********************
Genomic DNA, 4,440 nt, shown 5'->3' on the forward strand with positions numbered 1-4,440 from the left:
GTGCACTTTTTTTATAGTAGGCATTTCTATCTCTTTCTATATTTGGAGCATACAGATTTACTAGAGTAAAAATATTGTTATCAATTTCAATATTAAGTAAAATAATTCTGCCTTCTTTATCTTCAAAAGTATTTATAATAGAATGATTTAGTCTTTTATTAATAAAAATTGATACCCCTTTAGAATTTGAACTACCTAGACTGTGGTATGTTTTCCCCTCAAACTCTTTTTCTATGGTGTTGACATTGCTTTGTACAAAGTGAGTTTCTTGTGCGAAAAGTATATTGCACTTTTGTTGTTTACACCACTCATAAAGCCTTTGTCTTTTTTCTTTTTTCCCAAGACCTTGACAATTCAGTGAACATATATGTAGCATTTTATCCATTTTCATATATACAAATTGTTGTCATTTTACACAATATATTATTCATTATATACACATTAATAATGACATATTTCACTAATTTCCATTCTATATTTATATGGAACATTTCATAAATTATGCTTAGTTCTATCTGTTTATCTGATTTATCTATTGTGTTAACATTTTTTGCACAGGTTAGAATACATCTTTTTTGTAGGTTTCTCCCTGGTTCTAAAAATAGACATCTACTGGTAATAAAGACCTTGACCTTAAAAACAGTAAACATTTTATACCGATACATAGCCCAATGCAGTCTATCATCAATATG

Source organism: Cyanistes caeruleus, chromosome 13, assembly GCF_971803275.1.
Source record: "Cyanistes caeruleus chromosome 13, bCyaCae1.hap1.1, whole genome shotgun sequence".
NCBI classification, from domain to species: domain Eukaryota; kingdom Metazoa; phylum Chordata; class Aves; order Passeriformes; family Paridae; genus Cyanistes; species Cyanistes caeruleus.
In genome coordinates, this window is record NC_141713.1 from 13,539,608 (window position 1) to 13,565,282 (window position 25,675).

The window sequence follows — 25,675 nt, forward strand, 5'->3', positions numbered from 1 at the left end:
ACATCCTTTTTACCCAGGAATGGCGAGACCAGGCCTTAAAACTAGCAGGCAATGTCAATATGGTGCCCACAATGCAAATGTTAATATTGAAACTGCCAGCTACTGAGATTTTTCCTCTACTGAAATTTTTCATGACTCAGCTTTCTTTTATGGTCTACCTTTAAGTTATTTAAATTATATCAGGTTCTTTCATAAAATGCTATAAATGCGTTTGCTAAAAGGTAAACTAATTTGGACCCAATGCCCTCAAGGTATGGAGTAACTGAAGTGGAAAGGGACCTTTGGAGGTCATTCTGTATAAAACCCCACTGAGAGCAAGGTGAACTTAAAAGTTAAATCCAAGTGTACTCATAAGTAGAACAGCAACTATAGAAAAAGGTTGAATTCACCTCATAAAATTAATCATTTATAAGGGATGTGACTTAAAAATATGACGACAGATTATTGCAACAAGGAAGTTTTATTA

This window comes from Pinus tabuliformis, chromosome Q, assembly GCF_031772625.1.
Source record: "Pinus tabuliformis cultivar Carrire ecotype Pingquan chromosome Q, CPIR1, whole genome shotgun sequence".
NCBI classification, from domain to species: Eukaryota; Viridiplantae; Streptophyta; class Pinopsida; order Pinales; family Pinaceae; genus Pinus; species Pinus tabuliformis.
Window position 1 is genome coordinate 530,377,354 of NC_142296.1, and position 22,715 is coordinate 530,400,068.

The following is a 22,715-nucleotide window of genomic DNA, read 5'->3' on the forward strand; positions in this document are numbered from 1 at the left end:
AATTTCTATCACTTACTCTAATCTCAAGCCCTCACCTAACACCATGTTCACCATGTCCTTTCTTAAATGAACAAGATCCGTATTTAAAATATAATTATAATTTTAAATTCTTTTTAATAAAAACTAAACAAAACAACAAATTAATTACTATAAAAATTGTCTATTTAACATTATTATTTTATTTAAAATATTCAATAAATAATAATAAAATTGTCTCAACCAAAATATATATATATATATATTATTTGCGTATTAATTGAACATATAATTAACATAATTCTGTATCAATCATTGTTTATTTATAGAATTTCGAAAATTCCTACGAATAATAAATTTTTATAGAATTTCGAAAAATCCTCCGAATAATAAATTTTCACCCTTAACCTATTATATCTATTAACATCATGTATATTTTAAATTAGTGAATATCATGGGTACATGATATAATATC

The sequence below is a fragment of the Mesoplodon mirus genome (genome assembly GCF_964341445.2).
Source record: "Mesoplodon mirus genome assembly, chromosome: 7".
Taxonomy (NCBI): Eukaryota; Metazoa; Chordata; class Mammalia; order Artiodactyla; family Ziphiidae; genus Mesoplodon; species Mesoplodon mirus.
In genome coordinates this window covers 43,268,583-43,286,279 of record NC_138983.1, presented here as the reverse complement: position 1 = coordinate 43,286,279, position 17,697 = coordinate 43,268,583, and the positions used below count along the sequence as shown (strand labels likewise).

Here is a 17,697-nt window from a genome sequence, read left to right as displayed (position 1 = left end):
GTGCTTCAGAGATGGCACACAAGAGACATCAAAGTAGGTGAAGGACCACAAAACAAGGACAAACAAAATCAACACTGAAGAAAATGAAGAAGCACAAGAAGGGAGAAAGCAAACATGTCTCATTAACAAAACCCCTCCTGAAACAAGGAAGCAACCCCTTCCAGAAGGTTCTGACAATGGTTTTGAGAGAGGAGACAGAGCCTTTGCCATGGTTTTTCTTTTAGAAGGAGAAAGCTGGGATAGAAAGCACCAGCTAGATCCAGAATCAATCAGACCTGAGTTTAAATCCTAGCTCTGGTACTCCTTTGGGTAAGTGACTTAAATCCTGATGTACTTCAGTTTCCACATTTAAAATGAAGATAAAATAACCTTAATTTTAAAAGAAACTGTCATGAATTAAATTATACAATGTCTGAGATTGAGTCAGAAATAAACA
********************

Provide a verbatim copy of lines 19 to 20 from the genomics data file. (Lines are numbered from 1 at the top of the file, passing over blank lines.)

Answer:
Here is a 17,697-nt window from a genome sequence, read left to right as displayed (position 1 = left end):
GTGCTTCAGAGATGGCACACAAGAGACATCAAAGTAGGTGAAGGACCACAAAACAAGGACAAACAAAATCAACACTGAAGAAAATGAAGAAGCACAAGAAGGGAGAAAGCAAACATGTCTCATTAACAAAACCCCTCCTGAAACAAGGAAGCAACCCCTTCCAGAAGGTTCTGACAATGGTTTTGAGAGAGGAGACAGAGCCTTTGCCATGGTTTTTCTTTTAGAAGGAGAAAGCTGGGATAGAAAGCACCAGCTAGATCCAGAATCAATCAGACCTGAGTTTAAATCCTAGCTCTGGTACTCCTTTGGGTAAGTGACTTAAATCCTGATGTACTTCAGTTTCCACATTTAAAATGAAGATAAAATAACCTTAATTTTAAAAGAAACTGTCATGAATTAAATTATACAATGTCTGAGATTGAGTCAGAAATAAACA